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Publication numberUS7540436 B2
Publication typeGrant
Application numberUS 11/157,314
Publication dateJun 2, 2009
Filing dateJun 21, 2005
Priority dateMar 9, 1999
Fee statusPaid
Also published asUS20050252999
Publication number11157314, 157314, US 7540436 B2, US 7540436B2, US-B2-7540436, US7540436 B2, US7540436B2
InventorsCharles J Truan, James Truan, Joshua Scott, Paul Mandrik
Original AssigneeCharles J Truan, James Truan, Joshua Scott, Paul Mandrik
Export CitationBiBTeX, EndNote, RefMan
External Links: USPTO, USPTO Assignment, Espacenet
Truck bed mounted spreader
US 7540436 B2
Abstract
A spreader assembly for spreading a material and for mounting in a bed of a truck is disclosed. The assembly includes a hopper and a frame for supporting the hopper in the bed of the truck. The hopper has a length extending between a front end and a rear end sized for placing in the bed of the truck to hold material for spreading and has an outlet spout with an opening for discharging material therefrom. The hopper and the frame are each formed from a thermoplastic material.
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Claims(20)
1. A spreader assembly for mounting in a bed of a truck, said assembly comprising:
a hopper having a length extending between a front end and a rear end sized for placing in the bed of the truck to hold material for spreading and having an outlet spout with an opening for discharging material therefrom;
a spinner connected to a drive mechanism for driving said spinner, said spinner being mounted adjacent said outlet spout for receiving materials from said outlet spout and for throwing material over a large distribution area;
a frame engaging said hopper for supporting said hopper in the bed of the truck; and
said hopper and said frame are each formed from a thermoplastic material;
a flow facilitator coupled to said hopper and a vibrator operatively connected to said flow facilitator for vibrating said flow facilitator to prevent cavitation of said material.
2. An assembly as set forth in claim 1 wherein said hopper and said frame are further defined as being integrally connected to one another such that said hopper and said frame are unitary.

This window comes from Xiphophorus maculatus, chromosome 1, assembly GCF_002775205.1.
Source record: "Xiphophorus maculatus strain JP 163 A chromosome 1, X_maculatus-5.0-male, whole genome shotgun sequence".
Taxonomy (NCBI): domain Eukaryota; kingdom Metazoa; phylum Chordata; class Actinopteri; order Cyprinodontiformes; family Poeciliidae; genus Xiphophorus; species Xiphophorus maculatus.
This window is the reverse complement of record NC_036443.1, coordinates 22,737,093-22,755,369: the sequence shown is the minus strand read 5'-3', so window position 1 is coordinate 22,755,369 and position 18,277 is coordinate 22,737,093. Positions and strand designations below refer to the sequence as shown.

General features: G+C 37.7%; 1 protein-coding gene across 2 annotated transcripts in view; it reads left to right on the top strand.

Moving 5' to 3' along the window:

3. An assembly as set forth in claim 2 wherein said frame further comprises a plurality of supports longitudinally spaced along said length of said hopper.
4. An assembly as set forth in claim 3 further comprising a first support at said front end and a second support at said rear end.
5. An assembly as set forth in claim 4 wherein said first and said second supports are further defined as extending substantially across a width of said hopper.
6. An assembly as set forth in claim 3 wherein said hopper further comprises a lower portion having at least one sloped surface to facilitate discharge of the material from said hopper.
7. An assembly as set forth in claim 6 further comprising an auger disposed within said hopper to facilitate flow of the material from said hopper.
8. An assembly as set forth in claim 1 wherein said hopper and said frame are further defined as being removable from one another such that said hopper and said frame are separate units.
9. An assembly as set forth in claim 8 wherein said frame further comprises a pair of front posts at said front end and a pair of rear posts at said rear end engaging said hopper for supporting said hopper in the bed.
10. An assembly as set forth in claim 9 wherein said frame further comprises a base supporting said posts and sized to be received within the bed.
11. An assembly as set forth in claim 10 wherein said base and said posts are integrally formed.
12. An assembly as set forth in claim 9 wherein said posts further comprise an interlock to secure said hopper to said frame for limiting movement of said assembly.
13. An assembly as set forth in claim 12 wherein said hopper is further defined as having at least one indentation sized to receive said interlock.
14. An assembly as set forth in claim 13 wherein said hopper further comprises a lower portion having at least one sloped surface to facilitate discharge of the material from said hopper.
15. An assembly as set forth in claim 14 further comprising an auger disposed within said hopper to facilitate flow of the material from said hopper.
16. A spreader assembly for mounting in a bed of a truck, said assembly comprising:
a hopper having a length extending between a front end and a rear end sized for placing in the bed of the truck to hold material for spreading and having an outlet spout with an opening for discharging material therefrom;